Individuals with intellectual disability(ies) are living longer contributing to an overall increase in the average age of caregivers. The purpose of this paper is to…
Individuals with intellectual disability(ies) are living longer contributing to an overall increase in the average age of caregivers. The purpose of this paper is to review the literature on the physical, social and psychological needs of ageing carers of individuals with intellectual disability(ies) in the UK.
A scoping review framework was used to identify literature from eleven databases, the grey literature and the references lists of relevant studies. Only primary research studies that discussed the needs of non-professional carers, aged 65+ years old, of individuals with intellectual disability(ies) in the UK were included. No date restrictions were applied. Thematic analysis was used to narratively synthesise findings.
Six studies were included. Five key themes were identified: Living with fear, lack of information, rebuilding trust, proactive professional involvement and being ignored. Housing and support information is not communicated well to carers. Professionals require more training on carer needs and trust must be rebuilt between carers and professionals. Proactive approaches would help identify carer needs, reduce marginalisation, help carers feel heard and reduce the risk of care crisis. Greater recognition of mutual caring relationships is needed.
This review highlighted the needs of older caregivers for individuals with intellectual disability(ies) as well as the need for more high-quality research in this field. The information presented in this review may be considered by primary care providers and funding bodies when planning future support for this growing population of carers.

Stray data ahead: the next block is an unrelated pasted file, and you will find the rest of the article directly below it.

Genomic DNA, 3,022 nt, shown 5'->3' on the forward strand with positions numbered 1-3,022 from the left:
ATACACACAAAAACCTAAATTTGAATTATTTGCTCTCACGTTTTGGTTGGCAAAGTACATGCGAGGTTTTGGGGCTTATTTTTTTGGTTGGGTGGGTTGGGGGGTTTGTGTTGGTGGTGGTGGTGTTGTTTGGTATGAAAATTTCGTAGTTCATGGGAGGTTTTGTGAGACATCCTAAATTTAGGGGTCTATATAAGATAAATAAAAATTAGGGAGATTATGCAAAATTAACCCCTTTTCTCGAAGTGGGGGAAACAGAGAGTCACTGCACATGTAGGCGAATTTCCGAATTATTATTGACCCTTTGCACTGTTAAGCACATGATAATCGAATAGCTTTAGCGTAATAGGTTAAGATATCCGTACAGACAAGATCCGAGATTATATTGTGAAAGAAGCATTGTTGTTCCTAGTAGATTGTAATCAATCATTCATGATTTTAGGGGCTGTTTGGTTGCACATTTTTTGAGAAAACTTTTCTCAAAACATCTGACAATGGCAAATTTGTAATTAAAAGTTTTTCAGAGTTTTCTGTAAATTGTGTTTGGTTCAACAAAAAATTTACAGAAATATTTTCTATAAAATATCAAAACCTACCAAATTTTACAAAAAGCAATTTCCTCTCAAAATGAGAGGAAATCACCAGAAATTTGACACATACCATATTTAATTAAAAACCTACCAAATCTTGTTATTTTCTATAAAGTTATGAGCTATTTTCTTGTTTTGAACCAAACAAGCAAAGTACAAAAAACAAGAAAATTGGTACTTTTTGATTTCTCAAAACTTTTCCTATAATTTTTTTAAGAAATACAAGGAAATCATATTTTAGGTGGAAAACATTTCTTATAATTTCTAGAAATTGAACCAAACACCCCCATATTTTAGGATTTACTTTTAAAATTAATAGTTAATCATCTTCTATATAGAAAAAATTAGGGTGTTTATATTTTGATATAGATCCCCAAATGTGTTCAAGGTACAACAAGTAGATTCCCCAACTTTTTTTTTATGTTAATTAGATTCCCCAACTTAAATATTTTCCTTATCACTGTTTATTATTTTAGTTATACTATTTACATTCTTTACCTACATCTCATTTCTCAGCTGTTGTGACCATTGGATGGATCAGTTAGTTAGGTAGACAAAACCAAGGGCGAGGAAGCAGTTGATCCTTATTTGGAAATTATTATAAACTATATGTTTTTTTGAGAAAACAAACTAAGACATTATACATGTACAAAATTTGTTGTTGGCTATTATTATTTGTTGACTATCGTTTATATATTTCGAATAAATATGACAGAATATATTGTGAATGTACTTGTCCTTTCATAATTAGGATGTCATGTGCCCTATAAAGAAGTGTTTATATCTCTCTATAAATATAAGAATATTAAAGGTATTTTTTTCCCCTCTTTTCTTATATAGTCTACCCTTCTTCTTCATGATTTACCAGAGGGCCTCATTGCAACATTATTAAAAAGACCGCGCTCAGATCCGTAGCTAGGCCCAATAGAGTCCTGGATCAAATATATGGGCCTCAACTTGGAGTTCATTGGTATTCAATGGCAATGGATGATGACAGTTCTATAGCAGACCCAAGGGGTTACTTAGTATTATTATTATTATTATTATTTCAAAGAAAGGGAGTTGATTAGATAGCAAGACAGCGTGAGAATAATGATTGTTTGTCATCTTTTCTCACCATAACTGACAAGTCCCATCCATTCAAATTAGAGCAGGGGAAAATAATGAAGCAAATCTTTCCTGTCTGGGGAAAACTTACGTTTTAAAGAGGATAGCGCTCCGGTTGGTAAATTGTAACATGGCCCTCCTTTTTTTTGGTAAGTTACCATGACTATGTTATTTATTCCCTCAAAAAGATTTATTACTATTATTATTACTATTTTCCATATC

The purpose of this paper is to examine the impact of organisational and structural change on the evolution of quality and safety in health organisations, specifically in mental health services.
Data were gathered through semi-structured interviews. In total, 25 executive management team members in both public and private mental health services were interviewed and data were analysed using Burnard’s framework.
Three overarching themes emerged: organisational characteristics, leadership and accountability; sustaining collaboration and engagement with stakeholders; and challenges to and facilitators of quality and safety. Taken together, the findings speak to the disruptive and disorienting impact of on-going organisational change and restructuring on leaders’ ability to focus on, and advance, the quality and safety agenda.
Typical with qualitative research of this nature, the potentially limited generalisability of the findings must be acknowledged.
There is a need for strategies to implement change that are informed by evidence and theory and informed by decades of research on this topic, rather than introduced ad hoc. Change agents must pair effective change management and implementation science strategies to specific contexts, depending on what is being implemented and ensure appropriate evaluation of organisational change to bolster the evidence base around quality and safety and inform future decision-making.
The study explores an identified gap in the literature on the impact of on-going organisational re-structuring and transformation on the evolution of quality and safety in mental health services.